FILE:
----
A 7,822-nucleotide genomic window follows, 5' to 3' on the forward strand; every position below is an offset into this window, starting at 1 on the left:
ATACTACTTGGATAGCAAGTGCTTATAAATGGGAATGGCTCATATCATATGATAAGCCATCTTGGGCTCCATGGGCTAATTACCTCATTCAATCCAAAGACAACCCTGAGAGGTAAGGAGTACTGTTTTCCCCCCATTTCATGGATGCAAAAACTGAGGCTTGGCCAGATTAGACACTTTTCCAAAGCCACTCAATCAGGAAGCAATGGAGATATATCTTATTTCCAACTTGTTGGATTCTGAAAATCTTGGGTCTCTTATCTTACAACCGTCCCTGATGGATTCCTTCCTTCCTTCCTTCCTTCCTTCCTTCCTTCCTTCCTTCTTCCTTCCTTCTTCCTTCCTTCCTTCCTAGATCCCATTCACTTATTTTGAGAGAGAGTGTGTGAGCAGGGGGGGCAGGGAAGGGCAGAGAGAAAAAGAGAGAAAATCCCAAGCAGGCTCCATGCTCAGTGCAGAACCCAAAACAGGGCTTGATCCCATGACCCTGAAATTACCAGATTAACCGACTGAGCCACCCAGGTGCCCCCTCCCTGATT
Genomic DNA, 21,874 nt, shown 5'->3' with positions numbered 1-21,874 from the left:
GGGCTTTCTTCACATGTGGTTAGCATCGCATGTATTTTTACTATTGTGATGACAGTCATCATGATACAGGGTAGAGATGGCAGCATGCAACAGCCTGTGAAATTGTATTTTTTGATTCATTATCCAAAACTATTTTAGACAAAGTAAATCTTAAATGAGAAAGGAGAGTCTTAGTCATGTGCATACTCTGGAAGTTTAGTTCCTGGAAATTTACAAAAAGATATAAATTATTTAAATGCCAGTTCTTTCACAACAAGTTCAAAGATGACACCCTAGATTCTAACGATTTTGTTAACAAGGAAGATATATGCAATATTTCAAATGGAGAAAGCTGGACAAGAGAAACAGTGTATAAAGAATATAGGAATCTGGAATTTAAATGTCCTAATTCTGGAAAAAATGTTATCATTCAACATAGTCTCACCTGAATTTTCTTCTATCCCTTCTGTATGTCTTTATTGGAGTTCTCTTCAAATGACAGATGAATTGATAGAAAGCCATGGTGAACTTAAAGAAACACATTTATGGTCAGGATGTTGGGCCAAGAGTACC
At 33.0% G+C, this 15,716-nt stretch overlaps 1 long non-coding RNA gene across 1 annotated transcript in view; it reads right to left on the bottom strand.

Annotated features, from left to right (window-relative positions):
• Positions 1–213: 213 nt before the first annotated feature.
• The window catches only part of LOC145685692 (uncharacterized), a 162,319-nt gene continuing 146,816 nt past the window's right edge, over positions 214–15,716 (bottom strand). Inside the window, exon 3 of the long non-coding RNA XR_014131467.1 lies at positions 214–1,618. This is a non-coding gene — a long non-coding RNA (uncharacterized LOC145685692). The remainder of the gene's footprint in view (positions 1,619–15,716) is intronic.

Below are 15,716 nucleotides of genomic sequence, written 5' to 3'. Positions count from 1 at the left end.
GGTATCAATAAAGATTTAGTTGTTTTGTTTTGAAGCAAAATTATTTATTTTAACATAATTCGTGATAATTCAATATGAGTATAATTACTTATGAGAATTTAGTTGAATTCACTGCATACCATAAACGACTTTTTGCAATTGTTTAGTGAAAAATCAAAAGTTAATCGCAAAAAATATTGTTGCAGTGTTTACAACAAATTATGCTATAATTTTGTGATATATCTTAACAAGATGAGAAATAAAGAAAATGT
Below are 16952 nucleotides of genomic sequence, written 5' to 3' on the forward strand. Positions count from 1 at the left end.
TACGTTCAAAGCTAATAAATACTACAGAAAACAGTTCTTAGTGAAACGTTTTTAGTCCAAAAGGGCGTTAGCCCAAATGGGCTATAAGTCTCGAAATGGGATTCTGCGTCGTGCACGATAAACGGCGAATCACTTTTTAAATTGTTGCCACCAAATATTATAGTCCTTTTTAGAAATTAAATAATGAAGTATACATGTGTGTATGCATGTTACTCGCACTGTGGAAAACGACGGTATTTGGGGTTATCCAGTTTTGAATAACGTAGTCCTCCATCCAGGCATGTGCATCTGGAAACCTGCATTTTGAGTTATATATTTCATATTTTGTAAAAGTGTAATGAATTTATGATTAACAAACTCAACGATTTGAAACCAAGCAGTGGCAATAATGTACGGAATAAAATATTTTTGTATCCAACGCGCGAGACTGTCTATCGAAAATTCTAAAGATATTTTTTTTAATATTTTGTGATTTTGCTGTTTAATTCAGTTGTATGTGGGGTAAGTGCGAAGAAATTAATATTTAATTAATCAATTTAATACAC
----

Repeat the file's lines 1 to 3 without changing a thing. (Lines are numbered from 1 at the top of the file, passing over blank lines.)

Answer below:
A 7,822-nucleotide genomic window follows, 5' to 3' on the forward strand; every position below is an offset into this window, starting at 1 on the left:
ATACTACTTGGATAGCAAGTGCTTATAAATGGGAATGGCTCATATCATATGATAAGCCATCTTGGGCTCCATGGGCTAATTACCTCATTCAATCCAAAGACAACCCTGAGAGGTAAGGAGTACTGTTTTCCCCCCATTTCATGGATGCAAAAACTGAGGCTTGGCCAGATTAGACACTTTTCCAAAGCCACTCAATCAGGAAGCAATGGAGATATATCTTATTTCCAACTTGTTGGATTCTGAAAATCTTGGGTCTCTTATCTTACAACCGTCCCTGATGGATTCCTTCCTTCCTTCCTTCCTTCCTTCCTTCCTTCCTTCCTTCTTCCTTCCTTCTTCCTTCCTTCCTTCCTAGATCCCATTCACTTATTTTGAGAGAGAGTGTGTGAGCAGGGGGGGCAGGGAAGGGCAGAGAGAAAAAGAGAGAAAATCCCAAGCAGGCTCCATGCTCAGTGCAGAACCCAAAACAGGGCTTGATCCCATGACCCTGAAATTACCAGATTAACCGACTGAGCCACCCAGGTGCCCCCTCCCTGATT
Genomic DNA, 21,874 nt, shown 5'->3' with positions numbered 1-21,874 from the left: